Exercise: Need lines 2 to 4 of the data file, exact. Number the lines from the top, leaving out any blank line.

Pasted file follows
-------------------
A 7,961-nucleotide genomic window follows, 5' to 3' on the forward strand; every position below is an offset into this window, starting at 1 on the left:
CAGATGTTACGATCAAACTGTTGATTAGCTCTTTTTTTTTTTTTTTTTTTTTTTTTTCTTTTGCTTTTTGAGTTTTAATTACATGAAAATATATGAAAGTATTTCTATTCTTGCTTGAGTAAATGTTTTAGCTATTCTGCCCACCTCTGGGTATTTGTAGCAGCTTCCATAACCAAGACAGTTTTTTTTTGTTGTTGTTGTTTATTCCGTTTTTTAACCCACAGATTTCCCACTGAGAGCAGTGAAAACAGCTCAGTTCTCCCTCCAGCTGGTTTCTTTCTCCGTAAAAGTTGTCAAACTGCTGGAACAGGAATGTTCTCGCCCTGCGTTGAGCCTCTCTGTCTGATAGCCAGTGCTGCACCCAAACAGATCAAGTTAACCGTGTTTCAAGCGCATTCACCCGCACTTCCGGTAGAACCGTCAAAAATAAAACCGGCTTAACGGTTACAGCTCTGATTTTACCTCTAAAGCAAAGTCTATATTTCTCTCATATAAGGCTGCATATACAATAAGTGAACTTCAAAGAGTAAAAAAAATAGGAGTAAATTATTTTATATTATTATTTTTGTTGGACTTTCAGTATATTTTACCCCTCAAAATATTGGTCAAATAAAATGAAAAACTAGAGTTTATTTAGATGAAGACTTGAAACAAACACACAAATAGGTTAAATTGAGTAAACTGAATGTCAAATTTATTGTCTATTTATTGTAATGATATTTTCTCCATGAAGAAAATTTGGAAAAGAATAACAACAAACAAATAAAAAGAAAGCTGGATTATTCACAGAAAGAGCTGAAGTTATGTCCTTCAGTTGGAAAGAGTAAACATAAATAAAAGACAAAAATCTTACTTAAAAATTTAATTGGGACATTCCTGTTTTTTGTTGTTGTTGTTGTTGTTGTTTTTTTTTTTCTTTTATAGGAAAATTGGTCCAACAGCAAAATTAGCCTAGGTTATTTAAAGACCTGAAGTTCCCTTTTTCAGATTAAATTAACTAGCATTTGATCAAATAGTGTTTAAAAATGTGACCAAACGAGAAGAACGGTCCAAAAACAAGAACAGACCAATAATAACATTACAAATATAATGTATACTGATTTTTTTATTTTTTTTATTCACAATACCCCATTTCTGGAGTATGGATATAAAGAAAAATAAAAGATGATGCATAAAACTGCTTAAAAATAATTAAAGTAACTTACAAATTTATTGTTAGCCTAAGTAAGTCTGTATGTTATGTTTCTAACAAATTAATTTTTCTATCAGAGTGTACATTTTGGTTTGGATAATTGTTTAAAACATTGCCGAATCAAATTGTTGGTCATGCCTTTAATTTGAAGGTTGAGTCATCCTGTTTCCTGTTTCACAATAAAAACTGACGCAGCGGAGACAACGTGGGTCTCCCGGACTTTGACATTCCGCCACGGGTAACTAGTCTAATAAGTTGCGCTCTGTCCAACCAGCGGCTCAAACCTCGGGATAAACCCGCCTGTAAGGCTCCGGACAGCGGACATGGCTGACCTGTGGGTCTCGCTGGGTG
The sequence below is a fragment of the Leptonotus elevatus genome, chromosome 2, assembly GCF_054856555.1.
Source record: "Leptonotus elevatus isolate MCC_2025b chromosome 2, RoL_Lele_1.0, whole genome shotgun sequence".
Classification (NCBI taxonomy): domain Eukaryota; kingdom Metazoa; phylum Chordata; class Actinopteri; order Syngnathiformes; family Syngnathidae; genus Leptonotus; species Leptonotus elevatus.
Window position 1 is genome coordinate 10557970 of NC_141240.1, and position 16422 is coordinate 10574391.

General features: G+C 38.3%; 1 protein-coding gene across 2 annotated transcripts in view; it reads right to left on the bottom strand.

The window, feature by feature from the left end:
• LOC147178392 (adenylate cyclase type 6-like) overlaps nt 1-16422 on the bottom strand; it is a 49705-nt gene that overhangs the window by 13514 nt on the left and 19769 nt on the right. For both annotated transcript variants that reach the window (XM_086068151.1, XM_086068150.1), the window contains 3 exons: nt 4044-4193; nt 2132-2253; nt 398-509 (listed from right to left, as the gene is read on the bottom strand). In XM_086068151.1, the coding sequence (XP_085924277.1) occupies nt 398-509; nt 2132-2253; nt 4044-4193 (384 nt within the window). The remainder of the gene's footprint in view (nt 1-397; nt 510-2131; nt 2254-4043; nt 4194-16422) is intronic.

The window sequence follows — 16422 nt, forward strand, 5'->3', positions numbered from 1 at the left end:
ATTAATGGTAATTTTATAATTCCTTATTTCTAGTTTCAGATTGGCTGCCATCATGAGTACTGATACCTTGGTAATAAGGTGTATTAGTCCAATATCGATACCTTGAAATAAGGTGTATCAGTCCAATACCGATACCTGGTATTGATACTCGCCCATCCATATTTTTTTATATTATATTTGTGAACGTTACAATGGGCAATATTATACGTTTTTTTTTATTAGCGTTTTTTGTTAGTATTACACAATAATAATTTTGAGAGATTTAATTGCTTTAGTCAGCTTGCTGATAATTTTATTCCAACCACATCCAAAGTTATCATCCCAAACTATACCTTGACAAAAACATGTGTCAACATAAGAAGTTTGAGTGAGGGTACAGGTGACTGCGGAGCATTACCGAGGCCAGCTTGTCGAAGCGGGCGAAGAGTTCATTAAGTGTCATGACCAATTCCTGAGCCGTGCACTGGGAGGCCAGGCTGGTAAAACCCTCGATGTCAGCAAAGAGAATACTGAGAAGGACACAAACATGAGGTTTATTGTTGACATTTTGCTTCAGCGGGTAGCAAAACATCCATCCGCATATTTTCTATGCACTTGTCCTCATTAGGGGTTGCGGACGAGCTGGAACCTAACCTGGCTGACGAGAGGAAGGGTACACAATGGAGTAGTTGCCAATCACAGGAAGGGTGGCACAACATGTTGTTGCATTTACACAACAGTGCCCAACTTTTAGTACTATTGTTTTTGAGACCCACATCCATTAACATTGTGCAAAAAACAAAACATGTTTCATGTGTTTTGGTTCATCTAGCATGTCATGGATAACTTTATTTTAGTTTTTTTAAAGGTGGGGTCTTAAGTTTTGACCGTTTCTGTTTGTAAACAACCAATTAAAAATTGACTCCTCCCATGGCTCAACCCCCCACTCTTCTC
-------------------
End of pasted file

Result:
CAGATGTTACGATCAAACTGTTGATTAGCTCTTTTTTTTTTTTTTTTTTTTTTTTTTCTTTTGCTTTTTGAGTTTTAATTACATGAAAATATATGAAAGTATTTCTATTCTTGCTTGAGTAAATGTTTTAGCTATTCTGCCCACCTCTGGGTATTTGTAGCAGCTTCCATAACCAAGACAGTTTTTTTTTGTTGTTGTTGTTTATTCCGTTTTTTAACCCACAGATTTCCCACTGAGAGCAGTGAAAACAGCTCAGTTCTCCCTCCAGCTGGTTTCTTTCTCCGTAAAAGTTGTCAAACTGCTGGAACAGGAATGTTCTCGCCCTGCGTTGAGCCTCTCTGTCTGATAGCCAGTGCTGCACCCAAACAGATCAAGTTAACCGTGTTTCAAGCGCATTCACCCGCACTTCCGGTAGAACCGTCAAAAATAAAACCGGCTTAACGGTTACAGCTCTGATTTTACCTCTAAAGCAAAGTCTATATTTCTCTCATATAAGGCTGCATATACAATAAGTGAACTTCAAAGAGTAAAAAAAATAGGAGTAAATTATTTTATATTATTATTTTTGTTGGACTTTCAGTATATTTTACCCCTCAAAATATTGGTCAAATAAAATGAAAAACTAGAGTTTATTTAGATGAAGACTTGAAACAAACACACAAATAGGTTAAATTGAGTAAACTGAATGTCAAATTTATTGTCTATTTATTGTAATGATATTTTCTCCATGAAGAAAATTTGGAAAAGAATAACAACAAACAAATAAAAAGAAAGCTGGATTATTCACAGAAAGAGCTGAAGTTATGTCCTTCAGTTGGAAAGAGTAAACATAAATAAAAGACAAAAATCTTACTTAAAAATTTAATTGGGACATTCCTGTTTTTTGTTGTTGTTGTTGTTGTTGTTTTTTTTTTTCTTTTATAGGAAAATTGGTCCAACAGCAAAATTAGCCTAGGTTATTTAAAGACCTGAAGTTCCCTTTTTCAGATTAAATTAACTAGCATTTGATCAAATAGTGTTTAAAAATGTGACCAAACGAGAAGAACGGTCCAAAAACAAGAACAGACCAATAATAACATTACAAATATAATGTATACTGATTTTTTTATTTTTTTTATTCACAATACCCCATTTCTGGAGTATGGATATAAAGAAAAATAAAAGATGATGCATAAAACTGCTTAAAAATAATTAAAGTAACTTACAAATTTATTGTTAGCCTAAGTAAGTCTGTATGTTATGTTTCTAACAAATTAATTTTTCTATCAGAGTGTACATTTTGGTTTGGATAATTGTTTAAAACATTGCCGAATCAAATTGTTGGTCATGCCTTTAATTTGAAGGTTGAGTCATCCTGTTTCCTGTTTCACAATAAAAACTGACGCAGCGGAGACAACGTGGGTCTCCCGGACTTTGACATTCCGCCACGGGTAACTAGTCTAATAAGTTGCGCTCTGTCCAACCAGCGGCTCAAACCTCGGGATAAACCCGCCTGTAAGGCTCCGGACAGCGGACATGGCTGACCTGTGGGTCTCGCTGGGTG
The sequence below is a fragment of the Leptonotus elevatus genome, chromosome 2, assembly GCF_054856555.1.
Source record: "Leptonotus elevatus isolate MCC_2025b chromosome 2, RoL_Lele_1.0, whole genome shotgun sequence".